king for a day

A visit with the Xhosa people, pronounced cosa, continued to elevate the traditional dance game in South Africa.  A drive from East London that took us to the most beautiful fields ever seen.  The light, simply magical, for the entire dirt road adventure to the royal village.  Once on the scene, Sal and Hugh were met by chanting teens, leading them to the house of the king and queen.  A sheep was presented to the royalty with the Masekelas as an offering of respect with the honored guests, and it explained to us that during the dance it would be slaughtered and eaten after sunset, they also had to sip the local homemade brew out of a pail.  The praise chant cried “Selema, Selema, Selema” leading to the thought that he could be bbq’d with the little lamb, but not to be the case as Sal was an honored guest of the tribe and outfitted in traditional attire.  It was now the honored guests task to lead the local posse to the dance area in the field. Hugh with scepter and Sal in full regalia sat on a log as the dances were explained.  The painted faces added yet another texture to the dances we have seen this week.  The spirit was entertaining with the boys and girls and as with the other tribes the ladies of the house hold it down.  The energy continued until sunset while the sheep was sheared for its wool, skinned for clothing and cooked for eating.  A full moon rose over the fire pit and we thanked the people for the experience.  Sal will not rule this land, but is forever welcome on the land of the Xhosa.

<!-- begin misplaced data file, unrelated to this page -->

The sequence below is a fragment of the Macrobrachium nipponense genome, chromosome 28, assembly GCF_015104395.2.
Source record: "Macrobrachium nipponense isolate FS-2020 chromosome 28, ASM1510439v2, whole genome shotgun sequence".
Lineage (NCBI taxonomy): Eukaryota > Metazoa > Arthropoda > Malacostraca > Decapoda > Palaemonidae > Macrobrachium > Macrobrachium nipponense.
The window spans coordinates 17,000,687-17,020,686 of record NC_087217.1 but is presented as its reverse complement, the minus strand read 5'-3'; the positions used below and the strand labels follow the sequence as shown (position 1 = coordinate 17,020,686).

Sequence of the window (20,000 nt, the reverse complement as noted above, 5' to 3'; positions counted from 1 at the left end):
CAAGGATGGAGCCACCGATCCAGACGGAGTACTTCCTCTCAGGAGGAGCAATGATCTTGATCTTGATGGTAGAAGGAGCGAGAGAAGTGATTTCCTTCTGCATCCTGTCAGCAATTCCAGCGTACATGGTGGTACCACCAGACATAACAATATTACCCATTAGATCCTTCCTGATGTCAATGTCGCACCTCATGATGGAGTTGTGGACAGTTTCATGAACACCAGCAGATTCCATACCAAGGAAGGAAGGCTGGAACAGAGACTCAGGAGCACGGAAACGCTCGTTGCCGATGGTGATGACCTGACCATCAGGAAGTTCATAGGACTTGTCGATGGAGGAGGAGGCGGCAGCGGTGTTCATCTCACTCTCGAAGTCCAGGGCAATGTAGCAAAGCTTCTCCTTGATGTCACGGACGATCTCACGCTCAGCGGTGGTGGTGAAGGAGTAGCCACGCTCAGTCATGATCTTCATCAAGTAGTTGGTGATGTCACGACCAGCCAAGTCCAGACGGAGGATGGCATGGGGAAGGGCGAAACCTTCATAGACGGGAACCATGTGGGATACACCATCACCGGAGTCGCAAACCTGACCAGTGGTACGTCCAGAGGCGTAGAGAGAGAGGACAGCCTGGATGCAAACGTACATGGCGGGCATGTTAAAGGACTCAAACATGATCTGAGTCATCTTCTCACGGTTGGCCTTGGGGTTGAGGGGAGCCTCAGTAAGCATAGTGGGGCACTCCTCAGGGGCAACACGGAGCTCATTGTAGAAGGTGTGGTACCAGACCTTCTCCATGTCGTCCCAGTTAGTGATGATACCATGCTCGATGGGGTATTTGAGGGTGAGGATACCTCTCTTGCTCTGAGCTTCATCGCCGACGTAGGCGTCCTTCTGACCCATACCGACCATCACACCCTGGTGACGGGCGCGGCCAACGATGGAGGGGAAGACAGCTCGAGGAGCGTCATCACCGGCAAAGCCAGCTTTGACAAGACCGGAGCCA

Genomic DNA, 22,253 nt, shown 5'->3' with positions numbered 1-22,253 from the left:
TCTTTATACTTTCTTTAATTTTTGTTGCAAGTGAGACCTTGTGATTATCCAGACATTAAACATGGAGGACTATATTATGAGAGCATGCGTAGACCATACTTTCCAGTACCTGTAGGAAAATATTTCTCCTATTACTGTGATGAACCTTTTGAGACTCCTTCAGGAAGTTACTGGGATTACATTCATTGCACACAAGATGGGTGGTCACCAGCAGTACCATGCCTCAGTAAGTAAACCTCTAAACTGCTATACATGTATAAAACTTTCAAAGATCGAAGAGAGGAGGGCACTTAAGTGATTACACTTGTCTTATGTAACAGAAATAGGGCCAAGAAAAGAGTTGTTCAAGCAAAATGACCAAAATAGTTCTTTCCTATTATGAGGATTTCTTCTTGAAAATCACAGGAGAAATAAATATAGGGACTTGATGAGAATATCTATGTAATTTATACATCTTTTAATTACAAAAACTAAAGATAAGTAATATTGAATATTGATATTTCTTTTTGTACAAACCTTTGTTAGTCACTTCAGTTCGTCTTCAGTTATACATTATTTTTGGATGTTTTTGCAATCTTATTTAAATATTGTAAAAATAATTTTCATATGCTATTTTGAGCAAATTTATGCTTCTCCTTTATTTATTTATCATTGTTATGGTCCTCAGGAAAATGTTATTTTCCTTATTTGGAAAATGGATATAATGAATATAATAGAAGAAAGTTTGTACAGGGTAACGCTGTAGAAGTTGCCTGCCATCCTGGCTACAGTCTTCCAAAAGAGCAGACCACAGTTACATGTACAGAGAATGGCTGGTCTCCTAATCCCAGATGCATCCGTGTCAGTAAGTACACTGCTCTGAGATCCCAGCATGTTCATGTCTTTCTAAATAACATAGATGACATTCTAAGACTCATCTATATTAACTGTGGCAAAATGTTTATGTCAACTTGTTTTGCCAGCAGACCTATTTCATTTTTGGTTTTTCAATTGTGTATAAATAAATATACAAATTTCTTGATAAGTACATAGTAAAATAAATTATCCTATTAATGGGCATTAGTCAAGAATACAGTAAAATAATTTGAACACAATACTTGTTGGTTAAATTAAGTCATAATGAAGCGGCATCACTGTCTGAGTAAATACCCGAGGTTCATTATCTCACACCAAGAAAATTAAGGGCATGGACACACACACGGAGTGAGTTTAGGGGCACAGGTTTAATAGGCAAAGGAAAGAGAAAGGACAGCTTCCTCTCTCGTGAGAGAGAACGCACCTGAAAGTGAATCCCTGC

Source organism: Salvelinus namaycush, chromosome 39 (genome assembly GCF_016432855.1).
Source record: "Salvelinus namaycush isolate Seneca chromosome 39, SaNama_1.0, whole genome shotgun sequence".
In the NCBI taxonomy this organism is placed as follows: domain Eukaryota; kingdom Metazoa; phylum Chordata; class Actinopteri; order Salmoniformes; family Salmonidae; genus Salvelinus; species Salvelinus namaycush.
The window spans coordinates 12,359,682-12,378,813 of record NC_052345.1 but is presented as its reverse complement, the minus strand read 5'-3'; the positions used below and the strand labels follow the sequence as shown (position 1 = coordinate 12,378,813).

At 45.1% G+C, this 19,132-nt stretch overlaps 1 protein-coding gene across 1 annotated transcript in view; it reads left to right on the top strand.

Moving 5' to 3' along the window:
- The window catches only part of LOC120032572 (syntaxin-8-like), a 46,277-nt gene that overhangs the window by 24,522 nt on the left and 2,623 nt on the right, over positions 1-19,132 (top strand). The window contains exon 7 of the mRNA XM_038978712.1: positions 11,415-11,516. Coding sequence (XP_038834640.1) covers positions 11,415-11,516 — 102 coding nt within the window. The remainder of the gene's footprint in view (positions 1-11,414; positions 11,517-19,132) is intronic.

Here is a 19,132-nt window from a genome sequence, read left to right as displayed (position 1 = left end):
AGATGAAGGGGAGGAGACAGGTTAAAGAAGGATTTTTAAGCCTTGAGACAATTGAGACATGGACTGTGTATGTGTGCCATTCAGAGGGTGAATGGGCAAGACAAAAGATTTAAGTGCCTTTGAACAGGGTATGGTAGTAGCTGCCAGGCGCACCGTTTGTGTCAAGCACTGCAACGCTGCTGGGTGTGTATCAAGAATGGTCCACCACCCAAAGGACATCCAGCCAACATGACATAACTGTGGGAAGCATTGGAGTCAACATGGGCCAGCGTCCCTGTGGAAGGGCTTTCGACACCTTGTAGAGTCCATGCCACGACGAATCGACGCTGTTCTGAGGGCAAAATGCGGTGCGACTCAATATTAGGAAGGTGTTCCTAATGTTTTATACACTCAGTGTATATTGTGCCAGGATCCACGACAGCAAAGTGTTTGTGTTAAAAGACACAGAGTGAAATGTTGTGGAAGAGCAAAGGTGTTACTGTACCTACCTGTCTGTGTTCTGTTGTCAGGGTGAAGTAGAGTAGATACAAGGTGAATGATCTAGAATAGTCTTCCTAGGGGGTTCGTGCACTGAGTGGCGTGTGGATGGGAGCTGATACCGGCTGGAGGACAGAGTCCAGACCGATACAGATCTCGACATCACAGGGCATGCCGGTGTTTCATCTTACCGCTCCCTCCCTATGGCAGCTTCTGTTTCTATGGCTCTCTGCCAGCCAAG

2 thoughts on “king for a day

  1. what a privilege it is to experience all that you are seeing on this trip. thrill of a lifetime. my mother visited africa in the ’50s and was taken to tribal villages, where she was among massai people and others. this is even more special, lucky you.

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